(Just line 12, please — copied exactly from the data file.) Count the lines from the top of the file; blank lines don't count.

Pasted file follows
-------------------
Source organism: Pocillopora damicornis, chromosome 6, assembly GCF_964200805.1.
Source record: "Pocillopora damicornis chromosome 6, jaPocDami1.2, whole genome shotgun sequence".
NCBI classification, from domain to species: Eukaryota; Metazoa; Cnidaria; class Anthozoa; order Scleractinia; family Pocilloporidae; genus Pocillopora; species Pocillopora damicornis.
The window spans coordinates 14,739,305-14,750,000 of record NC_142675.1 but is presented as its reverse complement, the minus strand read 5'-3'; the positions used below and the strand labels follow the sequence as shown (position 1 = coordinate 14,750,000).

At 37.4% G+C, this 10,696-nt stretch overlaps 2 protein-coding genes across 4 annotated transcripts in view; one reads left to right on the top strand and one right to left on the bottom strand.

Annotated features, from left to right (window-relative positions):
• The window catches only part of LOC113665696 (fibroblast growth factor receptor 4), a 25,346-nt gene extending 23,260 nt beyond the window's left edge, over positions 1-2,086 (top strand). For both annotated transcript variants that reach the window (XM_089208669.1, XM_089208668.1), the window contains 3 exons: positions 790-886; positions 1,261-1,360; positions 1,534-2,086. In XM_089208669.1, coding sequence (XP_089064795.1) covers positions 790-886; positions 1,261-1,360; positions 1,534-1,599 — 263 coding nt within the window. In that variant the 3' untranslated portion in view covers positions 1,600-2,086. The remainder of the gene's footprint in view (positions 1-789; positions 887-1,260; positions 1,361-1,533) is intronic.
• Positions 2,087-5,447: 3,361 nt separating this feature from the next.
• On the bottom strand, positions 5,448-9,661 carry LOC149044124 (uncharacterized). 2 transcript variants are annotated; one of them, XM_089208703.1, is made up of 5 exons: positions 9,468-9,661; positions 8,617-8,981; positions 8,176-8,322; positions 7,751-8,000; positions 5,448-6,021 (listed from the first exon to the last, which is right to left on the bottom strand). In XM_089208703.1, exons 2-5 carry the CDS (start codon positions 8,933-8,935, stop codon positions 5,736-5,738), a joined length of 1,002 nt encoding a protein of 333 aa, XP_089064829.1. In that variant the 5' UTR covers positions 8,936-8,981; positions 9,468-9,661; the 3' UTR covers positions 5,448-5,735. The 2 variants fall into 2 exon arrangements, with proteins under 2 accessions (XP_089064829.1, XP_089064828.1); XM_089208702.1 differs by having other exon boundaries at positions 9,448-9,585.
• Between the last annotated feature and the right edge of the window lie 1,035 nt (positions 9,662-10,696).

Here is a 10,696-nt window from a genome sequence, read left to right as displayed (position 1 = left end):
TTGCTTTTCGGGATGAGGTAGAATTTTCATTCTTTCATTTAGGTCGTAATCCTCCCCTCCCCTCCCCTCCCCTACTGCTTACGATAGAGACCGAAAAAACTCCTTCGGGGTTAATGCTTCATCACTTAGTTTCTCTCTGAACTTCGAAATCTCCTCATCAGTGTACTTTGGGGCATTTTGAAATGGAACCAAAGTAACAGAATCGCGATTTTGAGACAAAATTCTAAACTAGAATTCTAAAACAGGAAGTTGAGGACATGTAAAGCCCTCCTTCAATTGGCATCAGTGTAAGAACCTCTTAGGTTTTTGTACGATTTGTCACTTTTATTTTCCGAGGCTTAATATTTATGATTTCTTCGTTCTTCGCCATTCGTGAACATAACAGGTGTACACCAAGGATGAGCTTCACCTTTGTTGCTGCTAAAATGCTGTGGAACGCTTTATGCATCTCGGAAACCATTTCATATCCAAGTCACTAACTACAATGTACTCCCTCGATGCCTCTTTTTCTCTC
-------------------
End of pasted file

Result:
TTGCTTTTCGGGATGAGGTAGAATTTTCATTCTTTCATTTAGGTCGTAATCCTCCCCTCCCCTCCCCTCCCCTACTGCTTACGATAGAGACCGAAAAAACTCCTTCGGGGTTAATGCTTCATCACTTAGTTTCTCTCTGAACTTCGAAATCTCCTCATCAGTGTACTTTGGGGCATTTTGAAATGGAACCAAAGTAACAGAATCGCGATTTTGAGACAAAATTCTAAACTAGAATTCTAAAACAGGAAGTTGAGGACATGTAAAGCCCTCCTTCAATTGGCATCAGTGTAAGAACCTCTTAGGTTTTTGTACGATTTGTCACTTTTATTTTCCGAGGCTTAATATTTATGATTTCTTCGTTCTTCGCCATTCGTGAACATAACAGGTGTACACCAAGGATGAGCTTCACCTTTGTTGCTGCTAAAATGCTGTGGAACGCTTTATGCATCTCGGAAACCATTTCATATCCAAGTCACTAACTACAATGTACTCCCTCGATGCCTCTTTTTCTCTC